“You got to walk while you can walk!” an elderly man walking with a cane said to me, “because when you can’t walk, you won’t be able to walk.” I thought to myself, “How true.” We have to utilize our bodies, when they break down we have to tend to them to they’ll work again, and we have to use them again when our abilities are restored. “Walk while you can walk.” That statement rang so true with me because as late in life Ex-Christian I am finally learning the wisdom of living within my own body. The wisdom of knowing that my body is the essence of me, not just an appendage of myself, as Christianity mistaught me.
Believing that my body was just an extension of myself, made acceptance of reality of health problems extremely difficult whenever things went wrong with my body. And my internalization of the new truth about my body being such a process makes acceptance of the reality of health problems difficult still. As an example, I’m an athlete at heart, and I keep running into obstacles and setbacks in my health that interfere with my being an athlete. That means I have to accept the reality of the obstacles and setbacks, and embrace the fact that I’m going to have to work out at a gym for the rest of my life if I want to continuing pursuing my love of athletics. As an outdoor person and a person who through the fault of Christianity has been disconnected from her body most of her life, the idea of working out at a gym is anathema to me. So I have to retrain my mind to grasp the truth that my body is “me,” in order to accept the reality that I will have to work out at a gym for the rest of my life. Indeed, the athletic lifestyle itself was a gift, a beautiful result of my de-conversion process from Christianity.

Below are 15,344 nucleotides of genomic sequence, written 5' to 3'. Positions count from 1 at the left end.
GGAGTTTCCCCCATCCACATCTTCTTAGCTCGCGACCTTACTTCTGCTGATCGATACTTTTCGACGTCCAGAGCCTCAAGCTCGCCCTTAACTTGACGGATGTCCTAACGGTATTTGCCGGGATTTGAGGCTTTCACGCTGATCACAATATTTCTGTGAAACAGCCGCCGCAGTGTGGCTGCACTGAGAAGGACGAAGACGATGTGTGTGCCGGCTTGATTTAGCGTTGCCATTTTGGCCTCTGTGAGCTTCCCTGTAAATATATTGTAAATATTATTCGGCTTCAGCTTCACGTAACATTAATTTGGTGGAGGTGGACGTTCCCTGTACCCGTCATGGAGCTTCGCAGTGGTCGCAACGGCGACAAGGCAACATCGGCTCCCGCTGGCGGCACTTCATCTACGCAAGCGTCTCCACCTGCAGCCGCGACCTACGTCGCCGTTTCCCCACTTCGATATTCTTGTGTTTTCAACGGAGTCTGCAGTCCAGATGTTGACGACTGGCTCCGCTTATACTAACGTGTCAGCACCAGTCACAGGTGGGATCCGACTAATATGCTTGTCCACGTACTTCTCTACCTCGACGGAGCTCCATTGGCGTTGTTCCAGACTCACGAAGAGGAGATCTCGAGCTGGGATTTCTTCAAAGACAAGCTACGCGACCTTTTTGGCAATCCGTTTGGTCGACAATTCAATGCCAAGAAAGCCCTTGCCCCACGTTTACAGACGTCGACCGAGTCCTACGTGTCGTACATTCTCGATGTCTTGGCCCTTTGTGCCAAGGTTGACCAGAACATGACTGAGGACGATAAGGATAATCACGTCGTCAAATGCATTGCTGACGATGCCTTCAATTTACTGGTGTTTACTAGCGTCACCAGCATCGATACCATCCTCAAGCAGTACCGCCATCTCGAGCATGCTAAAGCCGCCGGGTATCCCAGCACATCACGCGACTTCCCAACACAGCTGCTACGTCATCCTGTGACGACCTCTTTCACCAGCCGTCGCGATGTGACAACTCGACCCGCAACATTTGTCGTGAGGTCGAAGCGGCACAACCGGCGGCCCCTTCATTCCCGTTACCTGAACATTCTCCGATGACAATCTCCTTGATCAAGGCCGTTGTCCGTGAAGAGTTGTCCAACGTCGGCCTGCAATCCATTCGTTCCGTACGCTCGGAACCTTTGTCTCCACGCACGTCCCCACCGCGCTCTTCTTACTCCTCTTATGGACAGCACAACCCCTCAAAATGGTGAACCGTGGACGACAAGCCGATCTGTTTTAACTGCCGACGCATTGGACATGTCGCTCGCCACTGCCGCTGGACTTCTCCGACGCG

In conclusion, the elderly man’s imperative to “walk while you can walk,” was reinforcement of a truth I am already learning, that I can and must embrace my body as the essence of my self.